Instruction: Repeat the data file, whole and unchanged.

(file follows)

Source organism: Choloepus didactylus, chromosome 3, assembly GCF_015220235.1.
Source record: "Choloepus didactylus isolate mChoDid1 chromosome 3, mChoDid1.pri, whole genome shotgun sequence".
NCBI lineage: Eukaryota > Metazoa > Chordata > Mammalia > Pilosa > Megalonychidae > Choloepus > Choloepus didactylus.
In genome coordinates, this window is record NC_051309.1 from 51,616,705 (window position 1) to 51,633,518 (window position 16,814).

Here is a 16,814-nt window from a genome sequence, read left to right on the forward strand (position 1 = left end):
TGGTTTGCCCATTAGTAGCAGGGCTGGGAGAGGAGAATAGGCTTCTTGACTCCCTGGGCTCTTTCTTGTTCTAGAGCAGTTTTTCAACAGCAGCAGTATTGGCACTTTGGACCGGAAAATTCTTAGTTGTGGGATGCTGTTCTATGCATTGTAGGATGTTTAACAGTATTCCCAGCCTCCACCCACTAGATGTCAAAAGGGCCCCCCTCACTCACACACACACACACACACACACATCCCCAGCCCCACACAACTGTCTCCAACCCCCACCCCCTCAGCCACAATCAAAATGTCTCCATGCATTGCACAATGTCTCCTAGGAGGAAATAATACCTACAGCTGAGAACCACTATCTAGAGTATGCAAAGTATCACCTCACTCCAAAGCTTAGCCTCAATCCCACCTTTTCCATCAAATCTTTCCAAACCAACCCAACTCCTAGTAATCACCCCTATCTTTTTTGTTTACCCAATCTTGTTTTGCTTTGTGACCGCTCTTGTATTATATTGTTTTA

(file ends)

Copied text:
Source organism: Choloepus didactylus, chromosome 3, assembly GCF_015220235.1.
Source record: "Choloepus didactylus isolate mChoDid1 chromosome 3, mChoDid1.pri, whole genome shotgun sequence".
NCBI lineage: Eukaryota > Metazoa > Chordata > Mammalia > Pilosa > Megalonychidae > Choloepus > Choloepus didactylus.
In genome coordinates, this window is record NC_051309.1 from 51,616,705 (window position 1) to 51,633,518 (window position 16,814).

Here is a 16,814-nt window from a genome sequence, read left to right on the forward strand (position 1 = left end):
TGGTTTGCCCATTAGTAGCAGGGCTGGGAGAGGAGAATAGGCTTCTTGACTCCCTGGGCTCTTTCTTGTTCTAGAGCAGTTTTTCAACAGCAGCAGTATTGGCACTTTGGACCGGAAAATTCTTAGTTGTGGGATGCTGTTCTATGCATTGTAGGATGTTTAACAGTATTCCCAGCCTCCACCCACTAGATGTCAAAAGGGCCCCCCTCACTCACACACACACACACACACACACATCCCCAGCCCCACACAACTGTCTCCAACCCCCACCCCCTCAGCCACAATCAAAATGTCTCCATGCATTGCACAATGTCTCCTAGGAGGAAATAATACCTACAGCTGAGAACCACTATCTAGAGTATGCAAAGTATCACCTCACTCCAAAGCTTAGCCTCAATCCCACCTTTTCCATCAAATCTTTCCAAACCAACCCAACTCCTAGTAATCACCCCTATCTTTTTTGTTTACCCAATCTTGTTTTGCTTTGTGACCGCTCTTGTATTATATTGTTTTA